Keith Jeffery

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Keith Jeffery
Awards Prince Consort Prize (1978)
Seeley Medal (1978)
Templer Medal (2007)
Member of the Royal Irish Academy (2009)
Academic background
Alma mater University of Cambridge
Doctoral advisor John Andrew Gallagher
Academic work
Institutions Queen's University Belfast
Ulster University
Main interests British Imperial and Irish history
First World War
Military intelligence
Notable works Field Marshal Sir Henry Wilson (2006)
MI6: The history of the Secret Intelligence Service, 1909–1949 (2010)

Keith Jeffery MRIA is a Northern Irish historian specializing in modern British, British Imperial, and Irish history. Having obtained his BA, MA, and PhD (1978) degrees from St. John's College, Cambridge, the latter under the supervision of John Andrew Gallagher, he is currently the Professor of British history at Queen's University Belfast.[1] In 1998, Jeffery served as the Lees Knowles Lecturer at Trinity College, Cambridge, and in 2003–4 the Parnell Fellow in Irish Studies at Magdalene College, Cambridge. He has also held visiting positions at the Australian National University, the Australian Defence Force Academy and Deakin University. Although much of his work has been devoted to military history, his research has more recently focused on the history of intelligence gathering. In 2005, he was commissioned by the British Secret Intelligence Service (MI6) to write an authorized history for the organization's centenary, covering its founding in 1909 up through to 1949. John Scarlett, head of MI-6 at the end of that period said credibility required that Jeffery be given unrestricted access the files for the relevant period (1900–1949). Scarlett also was quite adamant that if James Bond had been real, he would not have been an agent, but a case officer, and that it was unthinkable that a mere agent would have so much autonomy, including a license to kill.[2][3] It was published in 2010.[4] A related study, The Defence of the Realm: The Authorized History of MI5 by Christopher Andrew was published in 2009.[5][6] His 1916: A Global History, published in 2015, looked at how twelve events from different arenas of war, including the Irish rebellion, reverberated around the world.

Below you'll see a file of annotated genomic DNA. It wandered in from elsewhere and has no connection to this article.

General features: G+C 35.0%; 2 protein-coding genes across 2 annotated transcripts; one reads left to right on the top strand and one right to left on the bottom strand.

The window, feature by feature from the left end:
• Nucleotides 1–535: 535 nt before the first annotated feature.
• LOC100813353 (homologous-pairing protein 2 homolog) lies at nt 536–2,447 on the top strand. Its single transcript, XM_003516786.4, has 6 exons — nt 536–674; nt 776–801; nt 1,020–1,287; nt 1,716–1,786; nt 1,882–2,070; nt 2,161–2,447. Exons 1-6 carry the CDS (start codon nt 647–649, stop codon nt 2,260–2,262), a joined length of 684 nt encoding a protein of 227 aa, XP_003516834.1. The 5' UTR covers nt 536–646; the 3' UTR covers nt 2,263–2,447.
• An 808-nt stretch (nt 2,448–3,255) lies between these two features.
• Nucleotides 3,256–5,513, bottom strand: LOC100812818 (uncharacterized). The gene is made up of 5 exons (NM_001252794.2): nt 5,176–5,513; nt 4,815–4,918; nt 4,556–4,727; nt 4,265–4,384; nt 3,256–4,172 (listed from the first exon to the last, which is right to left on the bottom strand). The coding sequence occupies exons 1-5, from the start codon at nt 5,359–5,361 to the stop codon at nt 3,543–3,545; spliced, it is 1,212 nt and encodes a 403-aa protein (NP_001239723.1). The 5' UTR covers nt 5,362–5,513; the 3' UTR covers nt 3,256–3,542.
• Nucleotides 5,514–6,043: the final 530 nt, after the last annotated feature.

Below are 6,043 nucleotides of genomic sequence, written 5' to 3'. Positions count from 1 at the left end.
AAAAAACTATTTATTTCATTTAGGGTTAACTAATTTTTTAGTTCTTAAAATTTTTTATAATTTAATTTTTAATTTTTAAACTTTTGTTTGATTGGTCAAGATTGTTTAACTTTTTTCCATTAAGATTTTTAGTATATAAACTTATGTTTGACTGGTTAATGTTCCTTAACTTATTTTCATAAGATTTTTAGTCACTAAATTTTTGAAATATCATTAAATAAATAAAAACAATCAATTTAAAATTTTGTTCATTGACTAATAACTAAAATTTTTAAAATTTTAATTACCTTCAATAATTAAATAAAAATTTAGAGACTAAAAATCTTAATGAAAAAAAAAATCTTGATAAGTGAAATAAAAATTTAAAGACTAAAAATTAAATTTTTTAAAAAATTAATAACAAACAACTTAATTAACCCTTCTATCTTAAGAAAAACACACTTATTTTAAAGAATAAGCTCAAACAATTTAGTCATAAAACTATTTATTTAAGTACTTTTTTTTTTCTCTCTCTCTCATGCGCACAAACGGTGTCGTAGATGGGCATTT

Selected bibliography[edit]

  • States of Emergency: British governments and strikebreaking since 1919 (London, 1983) (co-editor with Peter Hennessy)
  • The British Army and the crisis of Empire, 1918–1922 (Manchester, 1984).
  • Northern Ireland since 1968 (Oxford, 1988) (co-author with Paul Arthur)
  • Men, Women, and War (Dublin, 1993) (co-editor with T. G. Fraser)
  • A military history of Ireland (Manchester, 1996) (co-editor with Thomas Bartlett)
  • An Irish empire? Aspects of Ireland and the British Empire (Manchester, 1996) (editor)
  • Ireland and the Great War (Cambridge, 2000)
  • The GPO and the Easter Rising (Dublin, 2006)
  • Field Marshal Sir Henry Wilson: a political soldier (Oxford, 2006)
  • MI6: The history of the Secret Intelligence Service, 1909–1949 (Bloomsbury, 2010) (published in the United States and Canada as The Secret History of MI6 [Penguin Press, 2010])
  • 1916: A global history (Bloomsbury 2015)

See also[edit]


  1. ^ "Professor Keith Jeffery". Queen's University Belfast. Retrieved 2010-01-25. 
  2. ^ Interview of Jeffrey and Scarlett together on BookTV
  3. ^ Blaney, Niall (2006-12-18). "From Belfast With Love... tales of MI6". BBC News. Retrieved 2010-01-25. 
  4. ^ "The Authorised History of the Secret Intelligence Service 1909–1949 (Hardcover)". Retrieved 2010-01-25. 
  5. ^ "Book to detail top secrets of MI6". BBC News. 2005-12-07. Retrieved 2012-03-19. 
  6. ^ "The Defence of the Realm: The Authorized History of MI5 (Hardcover)". Retrieved 2012-03-19.